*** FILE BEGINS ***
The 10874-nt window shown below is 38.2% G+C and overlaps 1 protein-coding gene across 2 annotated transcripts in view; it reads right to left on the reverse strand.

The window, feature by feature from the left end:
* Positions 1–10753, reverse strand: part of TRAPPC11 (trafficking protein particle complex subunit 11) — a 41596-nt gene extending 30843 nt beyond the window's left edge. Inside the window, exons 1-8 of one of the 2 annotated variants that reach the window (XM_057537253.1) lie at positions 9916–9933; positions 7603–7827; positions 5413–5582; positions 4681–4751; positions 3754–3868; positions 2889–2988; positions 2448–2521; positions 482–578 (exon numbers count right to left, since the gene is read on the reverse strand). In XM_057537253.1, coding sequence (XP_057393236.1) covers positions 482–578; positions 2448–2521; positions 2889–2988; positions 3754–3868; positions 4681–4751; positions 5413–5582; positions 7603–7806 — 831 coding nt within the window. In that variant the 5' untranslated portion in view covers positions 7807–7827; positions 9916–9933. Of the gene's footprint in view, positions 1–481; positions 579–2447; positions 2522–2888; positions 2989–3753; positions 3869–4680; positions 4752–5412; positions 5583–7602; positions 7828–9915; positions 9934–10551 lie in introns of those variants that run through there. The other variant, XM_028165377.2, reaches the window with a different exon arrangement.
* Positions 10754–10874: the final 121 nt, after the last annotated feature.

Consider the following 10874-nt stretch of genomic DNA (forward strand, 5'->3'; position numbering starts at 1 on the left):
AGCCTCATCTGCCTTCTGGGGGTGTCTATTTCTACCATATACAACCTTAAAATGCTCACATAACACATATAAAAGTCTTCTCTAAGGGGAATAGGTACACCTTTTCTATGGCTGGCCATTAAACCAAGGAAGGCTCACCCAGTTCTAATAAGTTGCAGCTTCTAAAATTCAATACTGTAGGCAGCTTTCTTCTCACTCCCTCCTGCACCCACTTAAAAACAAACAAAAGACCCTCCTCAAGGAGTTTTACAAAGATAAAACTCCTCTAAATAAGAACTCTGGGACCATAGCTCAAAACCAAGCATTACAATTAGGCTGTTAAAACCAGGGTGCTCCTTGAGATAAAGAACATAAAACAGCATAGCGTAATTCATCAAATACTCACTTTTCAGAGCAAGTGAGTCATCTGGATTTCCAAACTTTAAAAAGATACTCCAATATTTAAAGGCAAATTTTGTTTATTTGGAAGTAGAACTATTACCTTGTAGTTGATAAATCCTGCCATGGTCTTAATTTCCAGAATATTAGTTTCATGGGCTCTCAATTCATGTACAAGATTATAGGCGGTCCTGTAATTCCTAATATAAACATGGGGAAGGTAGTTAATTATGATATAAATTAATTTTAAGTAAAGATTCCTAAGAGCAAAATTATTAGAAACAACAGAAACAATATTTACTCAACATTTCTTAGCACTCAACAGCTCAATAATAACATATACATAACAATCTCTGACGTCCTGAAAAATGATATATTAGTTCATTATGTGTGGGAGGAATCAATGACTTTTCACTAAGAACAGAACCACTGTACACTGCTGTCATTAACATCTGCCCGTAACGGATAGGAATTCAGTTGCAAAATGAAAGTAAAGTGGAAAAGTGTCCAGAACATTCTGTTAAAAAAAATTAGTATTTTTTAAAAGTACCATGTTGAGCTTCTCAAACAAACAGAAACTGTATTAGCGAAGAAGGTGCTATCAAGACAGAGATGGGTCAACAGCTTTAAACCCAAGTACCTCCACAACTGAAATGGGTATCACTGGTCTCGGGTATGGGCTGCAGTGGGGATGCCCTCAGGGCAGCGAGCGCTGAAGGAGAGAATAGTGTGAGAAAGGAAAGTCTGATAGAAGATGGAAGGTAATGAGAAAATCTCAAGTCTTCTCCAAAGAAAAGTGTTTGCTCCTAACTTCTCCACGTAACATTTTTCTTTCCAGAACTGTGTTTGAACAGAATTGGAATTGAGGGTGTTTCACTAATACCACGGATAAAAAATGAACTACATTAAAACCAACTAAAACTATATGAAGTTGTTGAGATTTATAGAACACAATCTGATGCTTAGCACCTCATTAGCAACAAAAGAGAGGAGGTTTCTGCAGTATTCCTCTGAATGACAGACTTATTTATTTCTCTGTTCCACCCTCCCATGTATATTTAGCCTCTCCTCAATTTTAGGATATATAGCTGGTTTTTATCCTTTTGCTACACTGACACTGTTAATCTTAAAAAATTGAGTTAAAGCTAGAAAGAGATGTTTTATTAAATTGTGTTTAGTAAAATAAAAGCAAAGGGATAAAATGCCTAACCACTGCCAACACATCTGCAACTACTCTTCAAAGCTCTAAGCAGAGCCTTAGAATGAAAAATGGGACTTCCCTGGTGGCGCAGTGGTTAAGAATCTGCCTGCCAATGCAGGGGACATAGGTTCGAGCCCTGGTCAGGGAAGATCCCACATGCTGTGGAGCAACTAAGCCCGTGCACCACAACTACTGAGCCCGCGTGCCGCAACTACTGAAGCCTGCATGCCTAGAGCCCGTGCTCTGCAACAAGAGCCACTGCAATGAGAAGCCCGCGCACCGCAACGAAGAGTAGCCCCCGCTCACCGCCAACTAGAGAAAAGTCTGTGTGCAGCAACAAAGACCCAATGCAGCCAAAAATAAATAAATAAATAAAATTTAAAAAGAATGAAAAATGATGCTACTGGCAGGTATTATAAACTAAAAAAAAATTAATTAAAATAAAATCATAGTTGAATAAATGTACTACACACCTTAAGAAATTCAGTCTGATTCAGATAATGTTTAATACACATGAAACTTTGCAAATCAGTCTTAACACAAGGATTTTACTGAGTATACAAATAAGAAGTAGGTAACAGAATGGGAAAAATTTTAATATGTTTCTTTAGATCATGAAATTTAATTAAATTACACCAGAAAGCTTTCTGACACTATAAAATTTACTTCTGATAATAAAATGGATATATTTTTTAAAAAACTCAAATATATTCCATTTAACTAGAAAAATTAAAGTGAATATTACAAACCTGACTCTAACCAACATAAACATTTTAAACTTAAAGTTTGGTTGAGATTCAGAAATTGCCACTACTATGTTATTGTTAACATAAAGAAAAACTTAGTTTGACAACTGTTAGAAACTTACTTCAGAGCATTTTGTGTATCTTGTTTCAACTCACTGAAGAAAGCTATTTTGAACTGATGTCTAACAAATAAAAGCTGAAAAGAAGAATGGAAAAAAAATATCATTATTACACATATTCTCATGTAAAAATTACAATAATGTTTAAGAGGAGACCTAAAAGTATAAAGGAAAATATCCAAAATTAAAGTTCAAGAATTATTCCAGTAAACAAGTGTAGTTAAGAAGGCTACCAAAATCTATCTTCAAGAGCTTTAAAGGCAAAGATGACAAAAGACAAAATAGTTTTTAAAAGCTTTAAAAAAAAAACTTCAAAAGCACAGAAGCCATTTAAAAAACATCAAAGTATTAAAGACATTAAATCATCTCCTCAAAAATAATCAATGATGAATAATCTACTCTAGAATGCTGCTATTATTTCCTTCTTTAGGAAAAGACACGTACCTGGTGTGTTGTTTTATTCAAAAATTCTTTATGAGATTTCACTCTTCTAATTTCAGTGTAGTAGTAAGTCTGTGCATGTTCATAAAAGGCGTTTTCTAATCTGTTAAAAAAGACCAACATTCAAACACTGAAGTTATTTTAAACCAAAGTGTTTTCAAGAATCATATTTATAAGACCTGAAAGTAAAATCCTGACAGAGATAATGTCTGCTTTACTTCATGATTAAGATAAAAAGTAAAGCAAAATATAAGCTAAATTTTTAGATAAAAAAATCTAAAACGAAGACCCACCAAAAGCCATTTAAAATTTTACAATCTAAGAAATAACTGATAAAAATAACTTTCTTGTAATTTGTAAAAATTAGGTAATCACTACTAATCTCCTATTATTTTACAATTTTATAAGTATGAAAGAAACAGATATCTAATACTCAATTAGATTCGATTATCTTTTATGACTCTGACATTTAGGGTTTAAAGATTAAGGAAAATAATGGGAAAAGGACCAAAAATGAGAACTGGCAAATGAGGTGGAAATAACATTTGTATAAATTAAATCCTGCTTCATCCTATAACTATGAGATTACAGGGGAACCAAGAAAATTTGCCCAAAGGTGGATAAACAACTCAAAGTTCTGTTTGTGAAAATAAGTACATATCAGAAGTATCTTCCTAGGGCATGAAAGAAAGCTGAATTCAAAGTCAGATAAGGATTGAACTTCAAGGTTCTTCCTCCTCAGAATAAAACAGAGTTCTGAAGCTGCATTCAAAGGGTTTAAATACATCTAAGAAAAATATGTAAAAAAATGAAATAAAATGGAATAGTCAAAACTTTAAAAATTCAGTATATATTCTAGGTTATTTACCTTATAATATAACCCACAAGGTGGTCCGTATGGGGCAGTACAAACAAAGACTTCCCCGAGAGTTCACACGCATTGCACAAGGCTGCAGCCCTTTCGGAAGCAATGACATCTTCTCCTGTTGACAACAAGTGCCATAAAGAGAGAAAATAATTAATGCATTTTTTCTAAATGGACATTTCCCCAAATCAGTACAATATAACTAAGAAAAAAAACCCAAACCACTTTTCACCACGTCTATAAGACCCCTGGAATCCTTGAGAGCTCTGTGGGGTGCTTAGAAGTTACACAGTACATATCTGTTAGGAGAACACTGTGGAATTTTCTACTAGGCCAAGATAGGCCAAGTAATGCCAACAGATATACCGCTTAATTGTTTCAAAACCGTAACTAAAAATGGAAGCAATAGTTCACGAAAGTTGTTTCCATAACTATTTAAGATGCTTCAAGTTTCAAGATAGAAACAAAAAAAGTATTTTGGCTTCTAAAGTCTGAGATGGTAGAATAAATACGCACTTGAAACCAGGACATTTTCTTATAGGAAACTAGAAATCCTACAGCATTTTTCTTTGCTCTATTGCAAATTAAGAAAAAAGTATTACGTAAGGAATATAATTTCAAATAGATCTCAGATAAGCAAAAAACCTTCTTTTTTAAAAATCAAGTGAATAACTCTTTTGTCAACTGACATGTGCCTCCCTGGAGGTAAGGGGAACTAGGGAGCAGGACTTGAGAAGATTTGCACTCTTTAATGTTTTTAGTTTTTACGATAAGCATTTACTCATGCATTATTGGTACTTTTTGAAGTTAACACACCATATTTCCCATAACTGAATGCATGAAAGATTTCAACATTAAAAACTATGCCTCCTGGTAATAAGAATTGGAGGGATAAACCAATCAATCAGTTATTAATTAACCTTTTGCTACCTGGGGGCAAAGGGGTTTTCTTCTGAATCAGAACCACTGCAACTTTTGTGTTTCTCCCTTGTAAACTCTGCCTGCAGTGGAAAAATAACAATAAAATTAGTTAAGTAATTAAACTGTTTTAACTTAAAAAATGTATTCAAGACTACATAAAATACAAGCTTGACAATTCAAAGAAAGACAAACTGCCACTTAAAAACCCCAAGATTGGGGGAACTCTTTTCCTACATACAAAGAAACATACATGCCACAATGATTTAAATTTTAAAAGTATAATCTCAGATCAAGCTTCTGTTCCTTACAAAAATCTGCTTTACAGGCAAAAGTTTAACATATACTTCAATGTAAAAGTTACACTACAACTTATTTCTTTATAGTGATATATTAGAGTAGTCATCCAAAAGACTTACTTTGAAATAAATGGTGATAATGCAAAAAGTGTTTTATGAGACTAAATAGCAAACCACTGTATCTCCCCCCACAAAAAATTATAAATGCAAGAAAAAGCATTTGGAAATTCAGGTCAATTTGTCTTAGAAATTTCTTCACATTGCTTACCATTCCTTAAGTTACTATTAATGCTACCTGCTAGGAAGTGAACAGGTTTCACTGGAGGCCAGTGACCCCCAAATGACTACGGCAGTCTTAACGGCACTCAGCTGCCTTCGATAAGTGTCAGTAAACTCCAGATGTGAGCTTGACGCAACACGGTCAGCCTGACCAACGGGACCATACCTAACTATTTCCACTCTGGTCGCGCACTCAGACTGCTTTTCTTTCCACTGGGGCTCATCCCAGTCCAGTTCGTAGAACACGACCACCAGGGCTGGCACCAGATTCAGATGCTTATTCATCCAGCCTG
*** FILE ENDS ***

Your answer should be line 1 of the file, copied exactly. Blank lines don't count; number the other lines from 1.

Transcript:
The 10874-nt window shown below is 38.2% G+C and overlaps 1 protein-coding gene across 2 annotated transcripts in view; it reads right to left on the reverse strand.